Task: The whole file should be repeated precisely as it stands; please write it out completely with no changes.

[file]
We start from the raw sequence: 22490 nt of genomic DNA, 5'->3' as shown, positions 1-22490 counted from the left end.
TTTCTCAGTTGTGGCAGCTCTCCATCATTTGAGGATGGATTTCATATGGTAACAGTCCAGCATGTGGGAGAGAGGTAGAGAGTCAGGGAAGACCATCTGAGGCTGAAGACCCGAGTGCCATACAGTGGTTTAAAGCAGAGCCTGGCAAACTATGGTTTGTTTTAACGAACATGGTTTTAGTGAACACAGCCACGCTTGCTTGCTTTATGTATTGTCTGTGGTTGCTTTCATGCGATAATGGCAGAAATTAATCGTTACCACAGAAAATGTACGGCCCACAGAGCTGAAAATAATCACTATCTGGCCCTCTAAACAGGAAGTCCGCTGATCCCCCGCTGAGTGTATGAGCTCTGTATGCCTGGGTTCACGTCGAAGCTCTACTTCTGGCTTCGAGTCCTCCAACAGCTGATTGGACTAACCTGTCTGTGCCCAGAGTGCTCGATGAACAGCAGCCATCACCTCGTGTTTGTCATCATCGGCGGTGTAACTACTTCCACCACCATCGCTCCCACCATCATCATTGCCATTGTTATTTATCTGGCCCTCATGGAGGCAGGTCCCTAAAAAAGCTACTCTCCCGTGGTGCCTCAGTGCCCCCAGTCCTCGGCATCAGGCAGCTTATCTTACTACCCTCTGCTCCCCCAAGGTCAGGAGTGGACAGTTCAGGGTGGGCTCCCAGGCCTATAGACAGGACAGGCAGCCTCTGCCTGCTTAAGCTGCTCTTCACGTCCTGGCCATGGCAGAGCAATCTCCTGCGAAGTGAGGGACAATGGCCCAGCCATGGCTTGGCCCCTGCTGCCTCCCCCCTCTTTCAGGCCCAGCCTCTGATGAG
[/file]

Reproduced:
We start from the raw sequence: 22490 nt of genomic DNA, 5'->3' as shown, positions 1-22490 counted from the left end.
TTTCTCAGTTGTGGCAGCTCTCCATCATTTGAGGATGGATTTCATATGGTAACAGTCCAGCATGTGGGAGAGAGGTAGAGAGTCAGGGAAGACCATCTGAGGCTGAAGACCCGAGTGCCATACAGTGGTTTAAAGCAGAGCCTGGCAAACTATGGTTTGTTTTAACGAACATGGTTTTAGTGAACACAGCCACGCTTGCTTGCTTTATGTATTGTCTGTGGTTGCTTTCATGCGATAATGGCAGAAATTAATCGTTACCACAGAAAATGTACGGCCCACAGAGCTGAAAATAATCACTATCTGGCCCTCTAAACAGGAAGTCCGCTGATCCCCCGCTGAGTGTATGAGCTCTGTATGCCTGGGTTCACGTCGAAGCTCTACTTCTGGCTTCGAGTCCTCCAACAGCTGATTGGACTAACCTGTCTGTGCCCAGAGTGCTCGATGAACAGCAGCCATCACCTCGTGTTTGTCATCATCGGCGGTGTAACTACTTCCACCACCATCGCTCCCACCATCATCATTGCCATTGTTATTTATCTGGCCCTCATGGAGGCAGGTCCCTAAAAAAGCTACTCTCCCGTGGTGCCTCAGTGCCCCCAGTCCTCGGCATCAGGCAGCTTATCTTACTACCCTCTGCTCCCCCAAGGTCAGGAGTGGACAGTTCAGGGTGGGCTCCCAGGCCTATAGACAGGACAGGCAGCCTCTGCCTGCTTAAGCTGCTCTTCACGTCCTGGCCATGGCAGAGCAATCTCCTGCGAAGTGAGGGACAATGGCCCAGCCATGGCTTGGCCCCTGCTGCCTCCCCCCTCTTTCAGGCCCAGCCTCTGATGAG